Fish have arrived at the Inter-Faith Food Shuttle Farm in Raleigh! Foster Lake & Pond Management generously donated 20 channel catfish this past Wednesday. What are fish doing on the farm, you ask? They're completing our Aquaponics project! Over the past few months we have built a 300 gallon Aquaponics system.
What is Aquaponics?
Aquaponics is a symbiotic method of cultivating both fish and plants in a re-circulating system that utilizes fish waste as fertilizer for plants. In turn, the plants and the associated root microbes detoxify and clarify the water for the fish. It's a closed-loop cycle! The model we’re using is inspired by MacArthur Genius Award winner Will Allen’s internationally recognized urban agriculture organization Growing Power.
Inter-Faith Food Shuttle's aquaponics intern Doug Purvis explains:
How does Aquaponics work?
Water containing ammonia from fish waste is pumped from the fish tank up to the gravel grow beds, where we are currently growing cucumbers, tomatoes, watercress, pea shoots, and basil. There, beneficial bacteria turn the otherwise toxic ammonia in fish waste into nitrite and then into nitrate, which is an essential nutrient for plant growth. Gravity takes over from there, as the filtered water then drains through the top grow bed down to the lower grow bed. After nourishing and hydrating the plants, the water then flows from the lower grow beds back into the fish tank to start the cycle all over again.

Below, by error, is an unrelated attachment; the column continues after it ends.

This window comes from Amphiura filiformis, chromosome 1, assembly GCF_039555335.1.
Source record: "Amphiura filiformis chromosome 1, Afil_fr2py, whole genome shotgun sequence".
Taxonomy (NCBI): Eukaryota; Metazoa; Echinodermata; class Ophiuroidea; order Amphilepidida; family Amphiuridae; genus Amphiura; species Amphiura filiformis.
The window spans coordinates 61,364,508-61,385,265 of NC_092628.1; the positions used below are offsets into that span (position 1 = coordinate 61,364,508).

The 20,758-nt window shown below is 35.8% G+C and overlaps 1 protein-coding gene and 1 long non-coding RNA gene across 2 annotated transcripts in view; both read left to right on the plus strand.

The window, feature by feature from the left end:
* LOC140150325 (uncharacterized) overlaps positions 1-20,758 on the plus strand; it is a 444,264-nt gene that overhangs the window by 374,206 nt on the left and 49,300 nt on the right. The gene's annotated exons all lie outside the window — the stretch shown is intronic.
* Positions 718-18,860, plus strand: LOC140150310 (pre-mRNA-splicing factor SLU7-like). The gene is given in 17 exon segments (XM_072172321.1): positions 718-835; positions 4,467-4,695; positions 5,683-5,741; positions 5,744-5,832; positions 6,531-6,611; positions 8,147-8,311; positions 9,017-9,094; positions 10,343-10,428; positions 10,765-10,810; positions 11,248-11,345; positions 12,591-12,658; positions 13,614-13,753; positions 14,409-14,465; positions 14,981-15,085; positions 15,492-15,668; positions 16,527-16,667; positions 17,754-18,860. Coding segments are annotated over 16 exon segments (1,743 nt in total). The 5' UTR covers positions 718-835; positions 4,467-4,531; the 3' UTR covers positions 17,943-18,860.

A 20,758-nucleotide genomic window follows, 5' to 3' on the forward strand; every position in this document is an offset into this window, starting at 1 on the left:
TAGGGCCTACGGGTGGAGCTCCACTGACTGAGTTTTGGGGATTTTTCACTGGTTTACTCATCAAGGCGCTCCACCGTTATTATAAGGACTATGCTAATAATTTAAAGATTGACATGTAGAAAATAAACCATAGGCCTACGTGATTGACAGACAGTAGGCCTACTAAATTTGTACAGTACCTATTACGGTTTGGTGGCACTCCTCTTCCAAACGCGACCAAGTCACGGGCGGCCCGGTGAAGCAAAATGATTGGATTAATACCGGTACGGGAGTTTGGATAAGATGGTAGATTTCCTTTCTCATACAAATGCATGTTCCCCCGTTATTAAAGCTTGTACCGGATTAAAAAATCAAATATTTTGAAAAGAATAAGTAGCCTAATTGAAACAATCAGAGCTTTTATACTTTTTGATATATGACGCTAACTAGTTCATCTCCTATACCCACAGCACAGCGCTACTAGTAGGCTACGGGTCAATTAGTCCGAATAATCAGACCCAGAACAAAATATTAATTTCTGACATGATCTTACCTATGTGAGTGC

- Produces fresh, local, organic, and nutritious vegetables and fish in a small space;
- provides a working model for workshops, training, and education on more sustainable food production;
- easily scalable from apartment-size to commercial-size, meaning that it is an easily replicable system;
- conserves water;
- IFFS is a Regional Outreach Training Center (ROTC) Growing Power. We partner with youth, established farmers, and community members to teach intensive commercial urban agriculture skills – including Aquaponics and vermicomposting.
At long last, the wait is over - the fish have arrived!
After sitting in the bag, acclimating to the water temperature in our fish tank for about ten minutes, we released them into their new home! Hooray!